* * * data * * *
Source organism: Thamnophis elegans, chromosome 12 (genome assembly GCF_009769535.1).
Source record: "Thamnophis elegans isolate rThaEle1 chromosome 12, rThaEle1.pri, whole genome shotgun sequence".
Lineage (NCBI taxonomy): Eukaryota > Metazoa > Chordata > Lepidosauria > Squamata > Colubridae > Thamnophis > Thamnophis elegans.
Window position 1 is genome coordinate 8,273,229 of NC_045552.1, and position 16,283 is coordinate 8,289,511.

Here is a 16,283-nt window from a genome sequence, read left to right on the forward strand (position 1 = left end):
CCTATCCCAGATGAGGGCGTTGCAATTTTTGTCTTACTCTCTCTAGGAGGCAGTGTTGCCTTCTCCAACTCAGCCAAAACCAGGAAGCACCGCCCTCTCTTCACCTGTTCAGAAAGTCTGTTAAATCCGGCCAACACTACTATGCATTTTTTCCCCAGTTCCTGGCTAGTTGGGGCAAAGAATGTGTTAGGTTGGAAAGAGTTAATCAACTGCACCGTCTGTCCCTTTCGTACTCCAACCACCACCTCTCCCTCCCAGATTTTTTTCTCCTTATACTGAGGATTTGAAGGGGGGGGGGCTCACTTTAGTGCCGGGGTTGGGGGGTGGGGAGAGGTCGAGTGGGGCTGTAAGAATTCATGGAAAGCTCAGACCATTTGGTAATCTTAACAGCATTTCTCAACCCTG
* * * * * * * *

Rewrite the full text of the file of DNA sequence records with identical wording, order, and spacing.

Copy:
Source organism: Thamnophis elegans, chromosome 12 (genome assembly GCF_009769535.1).
Source record: "Thamnophis elegans isolate rThaEle1 chromosome 12, rThaEle1.pri, whole genome shotgun sequence".
Lineage (NCBI taxonomy): Eukaryota > Metazoa > Chordata > Lepidosauria > Squamata > Colubridae > Thamnophis > Thamnophis elegans.
Window position 1 is genome coordinate 8,273,229 of NC_045552.1, and position 16,283 is coordinate 8,289,511.

Here is a 16,283-nt window from a genome sequence, read left to right on the forward strand (position 1 = left end):
CCTATCCCAGATGAGGGCGTTGCAATTTTTGTCTTACTCTCTCTAGGAGGCAGTGTTGCCTTCTCCAACTCAGCCAAAACCAGGAAGCACCGCCCTCTCTTCACCTGTTCAGAAAGTCTGTTAAATCCGGCCAACACTACTATGCATTTTTTCCCCAGTTCCTGGCTAGTTGGGGCAAAGAATGTGTTAGGTTGGAAAGAGTTAATCAACTGCACCGTCTGTCCCTTTCGTACTCCAACCACCACCTCTCCCTCCCAGATTTTTTTCTCCTTATACTGAGGATTTGAAGGGGGGGGGGCTCACTTTAGTGCCGGGGTTGGGGGGTGGGGAGAGGTCGAGTGGGGCTGTAAGAATTCATGGAAAGCTCAGACCATTTGGTAATCTTAACAGCATTTCTCAACCCTG